Horse racing has more than its share of stories that tug at the heartstrings, bring tears to your eyes and leave otherwise stout human beings weak in the knees. It doesn’t take million dollar colts and fillies or regally-bred champions, either. When you’ve invested much of what you have – even in an expensive claimer – the stories can be just as heartrending as those attached to the big-money horses.
Horse racing is more about the little guy and his horses, anyway, since they are the backbone of the sport and outnumber the elite by a considerable number. They are the middle class of the game.
So it was that on a splendid Sunday afternoon that the turnout at Canterbury Park, at least those with their fingers on the pulse of local racing, found plenty to celebrate.
They didn’t have to wait long, either. The good stuff started in race one.
Want something to bring out the compassion?
Try this: with the meet swiftly winding down and all but over for the quarter horses, a trainer with a hard-luck story that gives the genre new meaning sent out the winner in a $16,000 stake. Sammi Santanna, ridden by Rusty Shaw and trained by Randy Weidner picked up first place money. It is a certainty the money will be well spent. Weidner’s stable was wiped out in Oklahoma this spring by a tornado. The native of Rosemount has fought his way back during the Canterbury meet from that devastating incident.
How about a truly feel-good story, one about a cherished horse fallen on hard times that fights back and looks like his former self?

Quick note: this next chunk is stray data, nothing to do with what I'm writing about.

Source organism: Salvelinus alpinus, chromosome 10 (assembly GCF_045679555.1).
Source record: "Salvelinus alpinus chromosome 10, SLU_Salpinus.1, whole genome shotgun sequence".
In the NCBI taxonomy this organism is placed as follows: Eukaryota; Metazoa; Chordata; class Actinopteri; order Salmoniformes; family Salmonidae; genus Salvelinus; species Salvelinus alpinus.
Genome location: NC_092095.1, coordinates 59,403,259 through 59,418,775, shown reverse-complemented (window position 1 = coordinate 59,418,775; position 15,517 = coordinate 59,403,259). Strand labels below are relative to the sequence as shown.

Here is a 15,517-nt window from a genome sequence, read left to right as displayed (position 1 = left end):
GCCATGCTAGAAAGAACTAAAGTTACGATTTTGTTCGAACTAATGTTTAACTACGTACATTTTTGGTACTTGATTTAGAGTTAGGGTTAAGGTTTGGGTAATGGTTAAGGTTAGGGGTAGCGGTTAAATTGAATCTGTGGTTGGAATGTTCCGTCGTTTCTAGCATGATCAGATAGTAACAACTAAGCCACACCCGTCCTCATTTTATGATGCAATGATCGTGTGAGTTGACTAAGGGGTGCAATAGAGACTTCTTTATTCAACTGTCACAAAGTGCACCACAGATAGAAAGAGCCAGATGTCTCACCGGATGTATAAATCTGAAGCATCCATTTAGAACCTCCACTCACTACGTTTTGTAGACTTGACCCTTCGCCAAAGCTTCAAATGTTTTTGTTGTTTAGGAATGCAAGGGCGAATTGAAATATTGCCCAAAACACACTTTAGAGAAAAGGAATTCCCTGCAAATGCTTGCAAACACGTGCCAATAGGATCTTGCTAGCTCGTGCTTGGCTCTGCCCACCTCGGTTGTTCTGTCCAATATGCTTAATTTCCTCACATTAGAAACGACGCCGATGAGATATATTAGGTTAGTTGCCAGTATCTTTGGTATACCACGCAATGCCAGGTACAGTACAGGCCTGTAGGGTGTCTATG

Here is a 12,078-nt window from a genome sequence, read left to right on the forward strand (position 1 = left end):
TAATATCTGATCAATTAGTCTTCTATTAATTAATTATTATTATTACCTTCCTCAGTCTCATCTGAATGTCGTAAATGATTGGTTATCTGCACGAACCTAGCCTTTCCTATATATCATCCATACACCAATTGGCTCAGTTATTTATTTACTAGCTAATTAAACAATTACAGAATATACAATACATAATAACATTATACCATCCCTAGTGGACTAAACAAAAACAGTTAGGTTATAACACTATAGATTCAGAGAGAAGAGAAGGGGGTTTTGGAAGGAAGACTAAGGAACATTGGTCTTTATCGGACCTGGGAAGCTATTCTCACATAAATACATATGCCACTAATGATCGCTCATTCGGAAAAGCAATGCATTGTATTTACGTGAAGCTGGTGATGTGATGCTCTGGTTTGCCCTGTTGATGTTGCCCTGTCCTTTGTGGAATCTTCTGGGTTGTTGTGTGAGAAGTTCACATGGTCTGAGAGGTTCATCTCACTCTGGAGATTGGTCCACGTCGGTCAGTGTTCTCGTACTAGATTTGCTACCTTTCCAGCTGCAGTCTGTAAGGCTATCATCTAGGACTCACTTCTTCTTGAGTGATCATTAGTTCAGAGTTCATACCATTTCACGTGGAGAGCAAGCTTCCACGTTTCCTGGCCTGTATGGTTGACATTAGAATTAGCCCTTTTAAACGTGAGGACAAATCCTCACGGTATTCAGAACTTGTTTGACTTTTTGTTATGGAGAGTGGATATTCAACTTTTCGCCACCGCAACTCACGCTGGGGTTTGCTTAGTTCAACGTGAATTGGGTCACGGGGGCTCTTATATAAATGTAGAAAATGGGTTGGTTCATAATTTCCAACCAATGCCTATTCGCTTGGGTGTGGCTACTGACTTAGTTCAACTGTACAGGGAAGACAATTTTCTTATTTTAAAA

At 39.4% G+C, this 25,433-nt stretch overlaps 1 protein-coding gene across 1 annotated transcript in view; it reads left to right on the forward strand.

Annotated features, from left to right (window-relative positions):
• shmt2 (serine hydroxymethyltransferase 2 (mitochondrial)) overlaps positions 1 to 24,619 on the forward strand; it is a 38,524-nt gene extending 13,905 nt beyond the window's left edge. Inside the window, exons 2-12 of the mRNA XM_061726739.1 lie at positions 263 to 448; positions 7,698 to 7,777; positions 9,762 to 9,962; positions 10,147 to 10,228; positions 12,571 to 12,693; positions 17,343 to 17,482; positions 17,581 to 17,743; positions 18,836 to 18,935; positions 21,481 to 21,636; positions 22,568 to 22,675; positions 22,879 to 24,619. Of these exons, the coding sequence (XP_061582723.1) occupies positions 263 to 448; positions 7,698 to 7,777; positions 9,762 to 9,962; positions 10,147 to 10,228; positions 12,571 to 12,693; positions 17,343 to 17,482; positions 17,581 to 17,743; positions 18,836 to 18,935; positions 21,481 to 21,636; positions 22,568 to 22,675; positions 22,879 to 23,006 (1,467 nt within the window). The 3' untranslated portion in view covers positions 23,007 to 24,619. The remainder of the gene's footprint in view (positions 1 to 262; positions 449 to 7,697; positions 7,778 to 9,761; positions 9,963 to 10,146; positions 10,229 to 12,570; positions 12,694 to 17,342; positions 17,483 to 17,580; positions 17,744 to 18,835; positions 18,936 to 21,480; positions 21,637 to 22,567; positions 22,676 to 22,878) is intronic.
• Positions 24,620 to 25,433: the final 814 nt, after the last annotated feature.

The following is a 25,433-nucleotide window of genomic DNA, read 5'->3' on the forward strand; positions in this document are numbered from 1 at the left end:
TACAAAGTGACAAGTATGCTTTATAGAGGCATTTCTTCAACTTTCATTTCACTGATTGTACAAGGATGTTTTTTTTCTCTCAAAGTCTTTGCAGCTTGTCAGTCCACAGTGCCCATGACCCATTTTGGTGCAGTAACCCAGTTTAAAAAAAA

Look no further than Sunday’s sixth race and the 2012 Horse of the Year, Heliskier.
Unbeaten with a 7-0 record through last May, Heliskier was vanned off the track in his second start of the summer after stumbling badly at the start and finishing last and ran second his last time out. Now, about to make his first start since July 20, Heliskier had a new rider, Justin Shepherd, for the first time in his career. Regular rider Derek Bell was injured, not severely, during a workout earlier in the day and did not ride Sunday.
Not to worry, Shepherd took the star of the Colvin stable straight to the winner’s circle, winning with daylight to spare.
“I knew he was back on Friday,” said owner Marlene Colvin. “(Trainer) Mac (Robertson) gave me two thumbs up.”
Was Shepherd concerned?
“I told Marlene that he was too much horse for me to mess up,” he responded.
“He had it his way today.”
Prefer a tale for your tender father-son side?
Well, jockey Nik Goodwin, who had a productive weekend on the racetrack, was bound for his home in Ocala, Fla., immediately after the races. He wanted to be there on Monday morning when his five-year-old son, Lane, leaves for his first day of kindergarten.
Would Goodwin remain stoical in the face of such an occasion? Jockey room custodian Jerry Simmons tried to prepare him just in case. “I’m not an emotional person,” Simmons said. “And I thought I’d be just fine walking my daughter down the isle,” he said. “But it all took me by surprise and…”
For a final happy story of the day, the tale of jockeys Rusty Shaw and Patricia Trimble, husband and wife, was a perfect finish.
Shaw, of course, rode the winner for Weidner in race one, his only mount of the day. Patricia rode Ridgestone, her only mount on the card and the winner of race five, for Harvey and Susan Berg.
As Shaw waited outside the winner’s circle to congratulate his wife, a bystander shouted: “Hey, that’s the way to go about it. Ride one, win one,” he said. “Ride less, win more.”
The philosophic concept sounded just fine to Trimble. “I’d rather ride one and win one than ride seven and not win,” she said.
This blog was written by Canterbury Staff Writer Jim Wells. Wells was a longtime sportswriter at the Pioneer Press and is a member of the Canterbury Park Hall of Fame.